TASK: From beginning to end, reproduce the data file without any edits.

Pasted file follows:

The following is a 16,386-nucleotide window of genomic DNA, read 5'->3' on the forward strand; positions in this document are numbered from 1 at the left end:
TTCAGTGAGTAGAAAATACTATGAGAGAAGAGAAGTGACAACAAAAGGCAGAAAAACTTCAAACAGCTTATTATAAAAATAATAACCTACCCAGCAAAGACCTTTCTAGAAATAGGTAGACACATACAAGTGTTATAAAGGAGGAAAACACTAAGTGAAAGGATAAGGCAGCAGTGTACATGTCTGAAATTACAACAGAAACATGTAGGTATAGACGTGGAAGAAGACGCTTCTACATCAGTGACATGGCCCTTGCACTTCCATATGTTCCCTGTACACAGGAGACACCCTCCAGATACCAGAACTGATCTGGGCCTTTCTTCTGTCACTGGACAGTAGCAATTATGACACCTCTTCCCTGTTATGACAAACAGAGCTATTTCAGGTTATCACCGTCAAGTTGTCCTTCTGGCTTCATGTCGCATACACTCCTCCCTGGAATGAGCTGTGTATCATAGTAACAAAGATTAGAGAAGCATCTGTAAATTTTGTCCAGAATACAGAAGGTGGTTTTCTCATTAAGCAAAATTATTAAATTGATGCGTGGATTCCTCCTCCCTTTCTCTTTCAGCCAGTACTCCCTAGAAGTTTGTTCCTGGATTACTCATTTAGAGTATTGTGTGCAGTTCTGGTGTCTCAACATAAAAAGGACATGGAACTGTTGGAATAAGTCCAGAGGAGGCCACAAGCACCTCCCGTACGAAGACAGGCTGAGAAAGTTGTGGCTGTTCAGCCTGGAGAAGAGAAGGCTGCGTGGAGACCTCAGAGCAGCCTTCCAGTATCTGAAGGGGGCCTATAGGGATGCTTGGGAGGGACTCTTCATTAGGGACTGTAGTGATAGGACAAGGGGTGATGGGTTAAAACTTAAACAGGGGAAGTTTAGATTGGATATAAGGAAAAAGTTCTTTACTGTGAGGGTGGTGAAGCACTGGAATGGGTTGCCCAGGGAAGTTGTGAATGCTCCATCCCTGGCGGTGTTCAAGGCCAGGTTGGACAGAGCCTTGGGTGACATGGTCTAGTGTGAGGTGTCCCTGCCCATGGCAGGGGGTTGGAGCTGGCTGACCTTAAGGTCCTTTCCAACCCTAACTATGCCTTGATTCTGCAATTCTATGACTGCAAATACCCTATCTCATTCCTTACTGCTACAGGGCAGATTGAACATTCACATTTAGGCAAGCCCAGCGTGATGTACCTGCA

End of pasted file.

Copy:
The following is a 16,386-nucleotide window of genomic DNA, read 5'->3' on the forward strand; positions in this document are numbered from 1 at the left end:
TTCAGTGAGTAGAAAATACTATGAGAGAAGAGAAGTGACAACAAAAGGCAGAAAAACTTCAAACAGCTTATTATAAAAATAATAACCTACCCAGCAAAGACCTTTCTAGAAATAGGTAGACACATACAAGTGTTATAAAGGAGGAAAACACTAAGTGAAAGGATAAGGCAGCAGTGTACATGTCTGAAATTACAACAGAAACATGTAGGTATAGACGTGGAAGAAGACGCTTCTACATCAGTGACATGGCCCTTGCACTTCCATATGTTCCCTGTACACAGGAGACACCCTCCAGATACCAGAACTGATCTGGGCCTTTCTTCTGTCACTGGACAGTAGCAATTATGACACCTCTTCCCTGTTATGACAAACAGAGCTATTTCAGGTTATCACCGTCAAGTTGTCCTTCTGGCTTCATGTCGCATACACTCCTCCCTGGAATGAGCTGTGTATCATAGTAACAAAGATTAGAGAAGCATCTGTAAATTTTGTCCAGAATACAGAAGGTGGTTTTCTCATTAAGCAAAATTATTAAATTGATGCGTGGATTCCTCCTCCCTTTCTCTTTCAGCCAGTACTCCCTAGAAGTTTGTTCCTGGATTACTCATTTAGAGTATTGTGTGCAGTTCTGGTGTCTCAACATAAAAAGGACATGGAACTGTTGGAATAAGTCCAGAGGAGGCCACAAGCACCTCCCGTACGAAGACAGGCTGAGAAAGTTGTGGCTGTTCAGCCTGGAGAAGAGAAGGCTGCGTGGAGACCTCAGAGCAGCCTTCCAGTATCTGAAGGGGGCCTATAGGGATGCTTGGGAGGGACTCTTCATTAGGGACTGTAGTGATAGGACAAGGGGTGATGGGTTAAAACTTAAACAGGGGAAGTTTAGATTGGATATAAGGAAAAAGTTCTTTACTGTGAGGGTGGTGAAGCACTGGAATGGGTTGCCCAGGGAAGTTGTGAATGCTCCATCCCTGGCGGTGTTCAAGGCCAGGTTGGACAGAGCCTTGGGTGACATGGTCTAGTGTGAGGTGTCCCTGCCCATGGCAGGGGGTTGGAGCTGGCTGACCTTAAGGTCCTTTCCAACCCTAACTATGCCTTGATTCTGCAATTCTATGACTGCAAATACCCTATCTCATTCCTTACTGCTACAGGGCAGATTGAACATTCACATTTAGGCAAGCCCAGCGTGATGTACCTGCA